High Resolution lunar images – Just how High ?
In 2015 I’ve been able to acquire some High Resolution (HR) lunar images due to some excellent seeing conditions from September to December. I must say that I’ve been very lucky with such conditions, and moreover, been lucky to have the 355mm F/5 Newtonian ready for such imaging sessions, since I’ve been working for almost one year to have it prepared for this period of the year (when I usually have very good seeing at my location).
Now I can show a few results regarding the ability of such a scope to resolve small details of just a few hundred meters on the Moon.
I’ll post the measurement results for some of the September images, measurements done using the LROC interactive map.
The following images show just some areas from the original mosaics, with only a few details (craters, rimae) measured, in order to have a fairly clean presentation. One can easily compare my measurements with other details in the images, thus evaluating other details and their sizes.
Three results already presented on this blog:
And three new measurements:
These last three images were measured using a new reprocessed version of the September 5th Ptolemaeus/Alphonsus/Arzachel mosaic.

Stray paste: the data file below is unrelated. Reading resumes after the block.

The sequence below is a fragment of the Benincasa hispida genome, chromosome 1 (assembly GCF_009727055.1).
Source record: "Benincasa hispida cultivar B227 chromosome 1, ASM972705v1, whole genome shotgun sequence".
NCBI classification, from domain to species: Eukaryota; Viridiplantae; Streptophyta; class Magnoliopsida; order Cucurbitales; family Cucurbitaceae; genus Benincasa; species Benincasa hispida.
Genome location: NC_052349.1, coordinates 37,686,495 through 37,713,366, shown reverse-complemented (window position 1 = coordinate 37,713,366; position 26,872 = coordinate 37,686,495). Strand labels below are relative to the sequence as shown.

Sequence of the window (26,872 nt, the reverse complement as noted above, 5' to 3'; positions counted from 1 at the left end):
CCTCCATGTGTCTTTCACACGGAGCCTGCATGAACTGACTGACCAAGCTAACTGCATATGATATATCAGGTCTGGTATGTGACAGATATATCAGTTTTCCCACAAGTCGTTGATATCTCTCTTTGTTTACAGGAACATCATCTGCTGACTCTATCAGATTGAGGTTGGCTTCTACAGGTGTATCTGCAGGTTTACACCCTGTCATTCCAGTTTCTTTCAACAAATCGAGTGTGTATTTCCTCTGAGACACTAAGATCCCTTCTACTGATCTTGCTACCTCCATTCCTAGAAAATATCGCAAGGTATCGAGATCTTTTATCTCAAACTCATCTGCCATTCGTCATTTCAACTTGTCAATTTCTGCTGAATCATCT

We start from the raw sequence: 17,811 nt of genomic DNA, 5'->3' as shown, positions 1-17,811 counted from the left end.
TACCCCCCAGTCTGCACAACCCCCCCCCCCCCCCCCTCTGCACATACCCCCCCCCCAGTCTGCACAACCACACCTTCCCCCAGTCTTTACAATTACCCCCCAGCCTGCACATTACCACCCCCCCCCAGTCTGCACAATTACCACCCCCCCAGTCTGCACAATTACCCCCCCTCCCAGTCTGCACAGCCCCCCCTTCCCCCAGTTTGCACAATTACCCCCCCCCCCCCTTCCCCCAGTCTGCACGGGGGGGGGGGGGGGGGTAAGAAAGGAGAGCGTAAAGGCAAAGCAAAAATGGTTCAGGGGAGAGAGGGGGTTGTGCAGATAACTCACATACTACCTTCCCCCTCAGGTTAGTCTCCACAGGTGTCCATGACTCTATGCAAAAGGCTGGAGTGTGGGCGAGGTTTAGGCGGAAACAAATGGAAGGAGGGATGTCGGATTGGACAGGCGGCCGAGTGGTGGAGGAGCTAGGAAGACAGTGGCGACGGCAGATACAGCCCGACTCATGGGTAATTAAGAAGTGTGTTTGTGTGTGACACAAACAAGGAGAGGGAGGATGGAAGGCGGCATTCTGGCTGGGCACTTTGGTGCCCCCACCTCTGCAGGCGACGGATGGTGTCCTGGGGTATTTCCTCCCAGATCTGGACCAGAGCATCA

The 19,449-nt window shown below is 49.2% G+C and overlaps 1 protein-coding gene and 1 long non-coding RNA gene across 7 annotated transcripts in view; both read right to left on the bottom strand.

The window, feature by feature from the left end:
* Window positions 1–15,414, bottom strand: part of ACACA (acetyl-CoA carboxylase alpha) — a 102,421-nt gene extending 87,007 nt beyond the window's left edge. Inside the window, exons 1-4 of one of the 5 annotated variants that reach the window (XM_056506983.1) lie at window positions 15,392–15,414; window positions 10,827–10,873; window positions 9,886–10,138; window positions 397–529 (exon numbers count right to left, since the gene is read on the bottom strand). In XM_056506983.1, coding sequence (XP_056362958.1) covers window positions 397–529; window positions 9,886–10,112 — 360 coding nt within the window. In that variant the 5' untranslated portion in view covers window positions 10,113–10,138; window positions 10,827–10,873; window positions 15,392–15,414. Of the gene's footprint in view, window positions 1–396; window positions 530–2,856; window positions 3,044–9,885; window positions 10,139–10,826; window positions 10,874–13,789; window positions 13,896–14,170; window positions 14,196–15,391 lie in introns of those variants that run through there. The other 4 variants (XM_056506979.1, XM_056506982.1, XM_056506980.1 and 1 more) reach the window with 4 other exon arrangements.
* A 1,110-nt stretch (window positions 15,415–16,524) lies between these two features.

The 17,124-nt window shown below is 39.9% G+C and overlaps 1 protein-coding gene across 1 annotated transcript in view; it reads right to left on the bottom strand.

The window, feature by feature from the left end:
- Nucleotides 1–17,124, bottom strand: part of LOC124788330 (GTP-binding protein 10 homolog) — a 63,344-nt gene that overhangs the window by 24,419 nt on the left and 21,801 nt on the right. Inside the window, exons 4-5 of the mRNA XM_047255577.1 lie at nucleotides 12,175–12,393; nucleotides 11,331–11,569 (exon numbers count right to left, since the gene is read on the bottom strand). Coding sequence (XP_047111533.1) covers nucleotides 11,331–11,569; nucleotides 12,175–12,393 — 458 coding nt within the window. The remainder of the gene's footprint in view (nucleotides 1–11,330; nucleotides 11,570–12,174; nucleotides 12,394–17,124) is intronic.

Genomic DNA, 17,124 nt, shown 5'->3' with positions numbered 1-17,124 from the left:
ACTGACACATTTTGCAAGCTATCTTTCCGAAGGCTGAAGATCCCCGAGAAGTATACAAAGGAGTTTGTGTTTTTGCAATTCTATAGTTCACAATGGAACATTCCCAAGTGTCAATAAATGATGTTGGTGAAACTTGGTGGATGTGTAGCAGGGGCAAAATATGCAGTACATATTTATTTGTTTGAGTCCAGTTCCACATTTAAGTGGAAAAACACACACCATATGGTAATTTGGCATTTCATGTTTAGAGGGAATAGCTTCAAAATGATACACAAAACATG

This time the processing was performed only in AutoStakkert!2 (aligning) (A BIG Thank you Emil Kraaikamp for this fantastic software!), AstraImage 4.0 (wavelets, deconvolution, multiscale contrast, noise removal) (A BIG Thank you Stuart Hodgson from Astra Image Company, another superb piece of software!) and for the final mosaic I’ve used the very good Microsoft ICE. Usually I also use Photoshop CS2 (“old-school”) for the final result, but for this specific interest (measurements) all processing was kept to a minimum to show only the actual data, with no artifacts or cosmetic post-processing.
Now, the reprocessed version of the above mentioned mosaic, enlarged to 140% (it was processed at 140% from the start):
This result might not be very “pretty”, with a lot of blurry crater rims, but the important details (the smallest detectable craters) show a little better compared to the initial result, which is shown below (it does not have the Rupes Recta “glued” with the rest of the image):
Now, as a general conclusion, it can be observed that in excellent seeing conditions, and using good equipment (ASI 120MM-S camera in my case with a Baader Red filter and the superbly good Baader 2.25x Barlow) it can be possible to acquire lunar images that show details as small as 350 meters wide! They might be hard to observe in the end result, but they are detectable. This is pretty good news I hope for any amateur not having a large 1 meter scope in his backyard.
For me, it’s a good motivation for getting a much larger mirror, like a 500mm one 🙂
I’m already saving my money…
I should perhaps find myself a buyer for this 14 inch scope, that looks more like a radio-telescope…
…but not just yet 😉